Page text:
PETER TRUDGILL on the correct use of ‘best’ – a grammar ‘rule’ it is safe to ignore.
After a football match it is often said by those talking about the event that “the best team won” – or in the case of a losing team managed by Jose Mourinho, that the best team did not win.
Everybody who speaks English as their native language knows exactly what the word best means. If someone is best at something, then there is nobody who is better than them. If you are able to run 100 metres in 13 seconds and your brother can only do it in 15 seconds, then you are the best at running 100 metres. If one football team has beaten another one, then the evidence points towards them being the best team – though it is perfectly true, of course, that one team can play more skilfully and attractively than another and still fail to win
There are some people, however, who believe that it is not correct to use the word best like this. They argue that if there are only two of you – you and your brother, for instance – then you are not the best but the better performer. Best, they argue, should be reserved for referring to one of three or more people or entities. So after a football match, they believe we should say that the better team won (or in the case of Mourinho, not).
This argument has absolutely no foundation in the grammar of the English language. There is no reason why English speakers should not say that something or somebody is the best or fastest or nicest of two. If you are the top, the leader, the superior one, then you are the best, regardless of how many are being evaluated.
Adjectives like better and faster are technically known as comparatives, while forms such as best and fastest are called superlatives. If a good athlete compares herself as a runner with everyone else in her family, she might be able to say that she is faster and better than all the other family members – and that she is therefore the fastest and the best. In the same way, if she compares herself just with her brother, then she would still be the fastest and the best – superlative – even if there are only two siblings who are being compared.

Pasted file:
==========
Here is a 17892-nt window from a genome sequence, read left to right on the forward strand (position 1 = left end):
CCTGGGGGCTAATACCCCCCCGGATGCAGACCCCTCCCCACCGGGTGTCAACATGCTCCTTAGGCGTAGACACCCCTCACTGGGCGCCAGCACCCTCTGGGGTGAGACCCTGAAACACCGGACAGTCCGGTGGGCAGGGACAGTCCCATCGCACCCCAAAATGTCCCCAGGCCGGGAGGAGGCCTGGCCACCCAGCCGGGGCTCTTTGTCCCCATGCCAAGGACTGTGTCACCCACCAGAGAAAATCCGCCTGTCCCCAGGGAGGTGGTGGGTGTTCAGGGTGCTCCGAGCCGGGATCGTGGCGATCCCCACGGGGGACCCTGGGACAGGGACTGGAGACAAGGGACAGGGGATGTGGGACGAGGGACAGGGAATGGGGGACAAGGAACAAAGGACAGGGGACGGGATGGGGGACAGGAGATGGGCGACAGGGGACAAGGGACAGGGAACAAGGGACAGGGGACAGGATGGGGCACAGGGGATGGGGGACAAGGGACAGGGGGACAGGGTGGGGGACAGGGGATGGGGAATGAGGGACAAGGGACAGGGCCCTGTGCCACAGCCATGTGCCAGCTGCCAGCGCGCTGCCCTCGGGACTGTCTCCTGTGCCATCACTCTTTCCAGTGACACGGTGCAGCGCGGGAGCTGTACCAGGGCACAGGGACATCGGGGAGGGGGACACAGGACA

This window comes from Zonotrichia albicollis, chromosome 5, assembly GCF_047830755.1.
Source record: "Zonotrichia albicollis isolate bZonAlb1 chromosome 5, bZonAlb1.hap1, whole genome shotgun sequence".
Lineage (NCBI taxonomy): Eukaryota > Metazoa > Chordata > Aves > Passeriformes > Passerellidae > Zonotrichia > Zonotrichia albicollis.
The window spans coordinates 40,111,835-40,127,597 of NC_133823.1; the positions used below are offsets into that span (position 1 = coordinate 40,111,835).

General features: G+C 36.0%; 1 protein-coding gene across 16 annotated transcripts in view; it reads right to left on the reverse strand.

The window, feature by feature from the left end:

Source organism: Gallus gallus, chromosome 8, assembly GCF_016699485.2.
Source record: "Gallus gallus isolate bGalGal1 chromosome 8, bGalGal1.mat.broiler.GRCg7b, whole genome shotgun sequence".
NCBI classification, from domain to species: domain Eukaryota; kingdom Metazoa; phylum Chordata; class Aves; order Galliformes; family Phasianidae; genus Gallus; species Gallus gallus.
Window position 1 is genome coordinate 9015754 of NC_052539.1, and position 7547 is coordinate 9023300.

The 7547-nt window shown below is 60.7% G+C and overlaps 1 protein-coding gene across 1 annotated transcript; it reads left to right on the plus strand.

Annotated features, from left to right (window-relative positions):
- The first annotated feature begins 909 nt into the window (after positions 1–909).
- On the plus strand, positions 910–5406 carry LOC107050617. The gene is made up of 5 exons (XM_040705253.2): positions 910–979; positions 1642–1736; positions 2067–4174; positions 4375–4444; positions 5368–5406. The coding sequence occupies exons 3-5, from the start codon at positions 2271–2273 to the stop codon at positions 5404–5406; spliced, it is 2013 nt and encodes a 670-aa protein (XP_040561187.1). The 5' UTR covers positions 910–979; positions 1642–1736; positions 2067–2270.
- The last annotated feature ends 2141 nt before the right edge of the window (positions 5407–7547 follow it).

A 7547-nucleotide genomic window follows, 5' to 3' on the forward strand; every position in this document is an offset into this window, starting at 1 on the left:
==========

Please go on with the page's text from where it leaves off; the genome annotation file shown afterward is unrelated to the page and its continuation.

It is quite true that people of my age were taught at school that there is a rule which says that the phrase has to be “the better of two”. But the reason we were taught this rule is that there is no such rule. The real rules of English grammar do not have to be taught to native speakers. By the time we are three and four years old – so before we arrive at school – we have acquired most of the genuine rules of English grammar already.
We all figured out the very important English-language rule that adjectives come before nouns, without any formal instruction. Nobody ever told us that it was wrong to say a car black – even very young children quite naturally say a black car. Speakers of other languages such as French, Welsh and Gaelic learn a different rule about the order of nouns and adjectives, once again without anybody telling them. Young speakers of these languages rather early on quite spontaneously say voiture noire, car du, càr dubh – literally “car black”.
Similarly, English speakers know that it is entirely normal to say “if you have to choose between the red one and the blue one, then the blue one would be the best choice”. But notice that there actually is a rule here: no one would say “the blue one would be a best choice”. If the indefinite article a is used, then the comparative better occurs, not the superlative. But it’s the use of a rather than the which determines which is used, not how many items are being compared. That’s something else we all learnt without anybody telling us.